Medical student Fred Blaisdell has a few months to go before anyone calls him doctor, but the Oneida Nation tribal member’s already learned one lesson around the importance of Native physicians serving Native patients.
During a recent psychiatry rotation at a Minneapolis clinic, he introduced himself to a patient who lit up when she heard him speak Ojibwe.
“After that, the patient really opened up and started to talk about a lot more things that she hadn't really engaged with us before,” recalled Blaisdell, 27, who’s from the Detroit area but chose the University of Minnesota’s medical school in Duluth for its national reputation training doctors from Native populations.
School leaders say the need for doctors like Blaisdell is huge and growing in an era of COVID-19 and other health worries. It’s led the university to launch a new effort to boost the number of Native physicians and other care workers in Minnesota and across the country.
Last year, nearly 21,000 students graduated from medical schools in the United States. Only 160 of those new doctors — fewer than 1 percent — were Native American.
“It's not just physicians, right? We don't have enough Native PAs (physician assistants). We don't have enough Native nurses. We don't have enough Native pharmacists,” said Dr. Mary Owen, director of the U’s Center of American Indian and Minority Health. “We tend to work in teams, so it's hugely important that we develop all these different health professions."
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‘I talk to newborn babies about medical school’
Owen and others seeking to recruit Native students for medical schools say part of the challenge is to create better pathways between two-year tribal colleges and four-year institutions.
"Students have a history of feeling like the university isn't for them. They doubt that jobs are for them, because they don't see themselves in careers,” said Anna Fellegy, vice president for academic affairs at Fond du Lac Tribal and Community College in Cloquet, Minn.
“And so it takes a different type of service to [get] the students to just allay some of that fear,” she said, “take the mystery out of processes and get the ground firmly underneath their feet."
The work also needs to start much earlier. In Minnesota, only about 56 percent of Native high school students graduate in four years.
Dr. Arne Vainio, a member of the Mille Lacs Band of Ojibwe who has practiced on the Fond du Lac reservation for the past 24 years, said he's always encouraged young people to pursue careers in medicine but now he starts even earlier.
"I talk to newborn babies about medical school,” he said. “The parents always listen. But I make sure that I'm talking directly to the baby about that. And, you know, let them know they have options. And then when they come in for visits, we talk about that again."
When young people see him, a Native American doctor, it allows them to envision themselves in the same position, he said, adding that when he was a little kid, a lot of the Native men he saw were truckers. “And that's all I wanted to be.”
He credits a group of people who always encouraged him and held him accountable. "They're the ones that derailed my dream of being a truck driver, and I ended up in medical school instead.”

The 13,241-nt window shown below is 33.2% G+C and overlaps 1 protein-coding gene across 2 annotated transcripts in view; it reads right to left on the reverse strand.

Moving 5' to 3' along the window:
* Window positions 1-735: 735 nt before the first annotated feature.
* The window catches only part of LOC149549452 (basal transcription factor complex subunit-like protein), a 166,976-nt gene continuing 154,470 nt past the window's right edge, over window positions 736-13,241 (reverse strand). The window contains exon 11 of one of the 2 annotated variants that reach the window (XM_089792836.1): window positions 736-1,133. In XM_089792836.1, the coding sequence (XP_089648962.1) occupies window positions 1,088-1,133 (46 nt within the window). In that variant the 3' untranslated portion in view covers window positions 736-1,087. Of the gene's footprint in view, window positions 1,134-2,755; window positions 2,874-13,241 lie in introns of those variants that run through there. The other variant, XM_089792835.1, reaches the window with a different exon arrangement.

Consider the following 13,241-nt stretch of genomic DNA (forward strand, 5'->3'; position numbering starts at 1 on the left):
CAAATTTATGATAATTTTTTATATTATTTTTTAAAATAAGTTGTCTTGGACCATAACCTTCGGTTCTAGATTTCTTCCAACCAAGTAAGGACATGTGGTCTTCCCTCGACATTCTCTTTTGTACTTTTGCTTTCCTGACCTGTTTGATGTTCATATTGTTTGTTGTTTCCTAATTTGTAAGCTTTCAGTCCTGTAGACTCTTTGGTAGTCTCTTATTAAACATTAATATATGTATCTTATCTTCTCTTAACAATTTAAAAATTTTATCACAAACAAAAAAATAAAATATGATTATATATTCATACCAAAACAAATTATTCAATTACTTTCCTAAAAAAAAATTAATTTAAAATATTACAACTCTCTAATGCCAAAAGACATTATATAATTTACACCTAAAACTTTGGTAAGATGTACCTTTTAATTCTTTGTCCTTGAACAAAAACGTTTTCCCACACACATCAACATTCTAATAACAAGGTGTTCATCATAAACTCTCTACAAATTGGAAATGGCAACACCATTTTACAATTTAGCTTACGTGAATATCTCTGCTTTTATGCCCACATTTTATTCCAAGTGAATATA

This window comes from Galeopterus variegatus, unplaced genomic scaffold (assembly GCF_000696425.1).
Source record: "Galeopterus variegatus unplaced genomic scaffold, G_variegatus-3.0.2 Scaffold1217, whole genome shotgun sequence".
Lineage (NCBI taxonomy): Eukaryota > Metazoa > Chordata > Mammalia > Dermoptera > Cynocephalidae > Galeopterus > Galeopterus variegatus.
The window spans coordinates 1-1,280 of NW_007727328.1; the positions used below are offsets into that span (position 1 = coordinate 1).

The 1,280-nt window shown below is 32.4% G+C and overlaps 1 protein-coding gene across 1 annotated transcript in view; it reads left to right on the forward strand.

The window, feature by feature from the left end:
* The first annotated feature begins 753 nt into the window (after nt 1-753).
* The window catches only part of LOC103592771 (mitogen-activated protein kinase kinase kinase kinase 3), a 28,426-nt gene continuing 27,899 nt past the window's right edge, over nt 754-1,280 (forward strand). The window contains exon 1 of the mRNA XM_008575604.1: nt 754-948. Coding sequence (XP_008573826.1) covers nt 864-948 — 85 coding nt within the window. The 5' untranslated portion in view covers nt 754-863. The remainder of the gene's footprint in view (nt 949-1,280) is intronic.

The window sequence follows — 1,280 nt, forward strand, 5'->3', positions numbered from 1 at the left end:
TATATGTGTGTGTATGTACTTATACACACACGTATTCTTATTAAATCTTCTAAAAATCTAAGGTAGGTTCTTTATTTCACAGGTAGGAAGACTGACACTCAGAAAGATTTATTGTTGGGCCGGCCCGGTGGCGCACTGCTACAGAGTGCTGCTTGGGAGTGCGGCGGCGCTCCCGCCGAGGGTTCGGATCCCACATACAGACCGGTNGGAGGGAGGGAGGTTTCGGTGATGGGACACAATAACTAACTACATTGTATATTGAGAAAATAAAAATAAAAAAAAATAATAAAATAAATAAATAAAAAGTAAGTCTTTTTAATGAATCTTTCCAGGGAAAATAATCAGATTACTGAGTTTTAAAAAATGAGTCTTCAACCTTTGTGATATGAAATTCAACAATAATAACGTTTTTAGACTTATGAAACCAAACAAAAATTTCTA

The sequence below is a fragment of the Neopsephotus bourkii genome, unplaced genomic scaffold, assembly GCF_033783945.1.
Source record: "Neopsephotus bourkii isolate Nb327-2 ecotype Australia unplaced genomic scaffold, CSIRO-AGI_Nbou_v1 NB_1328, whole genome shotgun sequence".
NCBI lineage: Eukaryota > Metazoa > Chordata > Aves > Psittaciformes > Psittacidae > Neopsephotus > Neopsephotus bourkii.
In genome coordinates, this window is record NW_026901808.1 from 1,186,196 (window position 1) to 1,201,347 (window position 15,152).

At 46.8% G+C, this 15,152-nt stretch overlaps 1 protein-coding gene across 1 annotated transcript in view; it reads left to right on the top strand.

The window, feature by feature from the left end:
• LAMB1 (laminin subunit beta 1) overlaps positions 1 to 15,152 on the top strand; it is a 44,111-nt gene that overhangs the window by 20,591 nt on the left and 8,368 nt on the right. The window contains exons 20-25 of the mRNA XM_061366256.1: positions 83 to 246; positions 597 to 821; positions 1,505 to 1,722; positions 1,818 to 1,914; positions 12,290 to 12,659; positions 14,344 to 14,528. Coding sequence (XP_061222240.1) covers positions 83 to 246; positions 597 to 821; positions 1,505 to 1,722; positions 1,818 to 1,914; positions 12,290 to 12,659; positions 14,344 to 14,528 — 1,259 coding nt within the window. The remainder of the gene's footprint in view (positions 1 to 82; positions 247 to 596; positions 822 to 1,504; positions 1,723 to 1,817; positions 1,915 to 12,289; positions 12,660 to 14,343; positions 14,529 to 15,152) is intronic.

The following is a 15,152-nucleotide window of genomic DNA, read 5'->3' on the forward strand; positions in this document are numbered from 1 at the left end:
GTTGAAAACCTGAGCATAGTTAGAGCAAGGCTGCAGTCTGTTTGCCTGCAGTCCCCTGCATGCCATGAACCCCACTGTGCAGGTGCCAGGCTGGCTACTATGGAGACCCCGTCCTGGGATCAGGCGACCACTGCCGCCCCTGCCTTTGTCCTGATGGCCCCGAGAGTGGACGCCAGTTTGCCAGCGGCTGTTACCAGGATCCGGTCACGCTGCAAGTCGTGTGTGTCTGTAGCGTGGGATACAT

Growing doctors close to home
Owen, 56, said her journey to become a physician began when she was a patient at the Alaska Native Medical Center in Anchorage, in the late 1980s. “I didn't see any Native doctors or even Native nurses at that time," she recalled.
A member of the Tlingit Nation in Alaska, Owen said that played a role in pushing her to go to medical school. “That anger propelled me, actually — anger at our lack of representation.”
She went on to earn her medical degree from the University of Minnesota. She then returned to Alaska to serve her tribal community. She came back to the University of Minnesota in 2014 in part to address the same issue she recognized 30 years ago.
Last year, Owen assembled hundreds of Native American health professionals for a summit on the issue. That led to the creation of regional hubs that are working to grow the number of Native health care professionals in specific areas around the country.
That's critical because some areas have more severe shortages than others. For example, she says Indian Health Service facilities in the Upper Midwest have a nearly 50 percent vacancy rate for physicians.
"I think if we can grow, if we can get more Native students from this area, through school, into practice, they're more likely to serve and stay in this area," said Owen, who’s also board president of the Association of American Indian Physicians. “We know that Native students like to go to school in areas closer to their homes."
That includes University of Minnesota medical student Genevieve Bern, who counts Vainio as a mentor. Watching how he interacts with his young patients has inspired her to also encourage young patients to pursue careers in health care.
“That’s something that I hope someday I'll be able to have those conversations with Native youth,” she said.
Bern, 28, grew up in Worthington, Minn. She’s Native Alaskan, but she said her culture wasn’t a big part of her childhood growing up. She’s since enrolled in her tribe and started to learn the language, and when she graduates, she plans to work in some way with Native people.
“It’s part of who I am,” she said, “and it just has always felt like it's like what I'm supposed to give to my community.”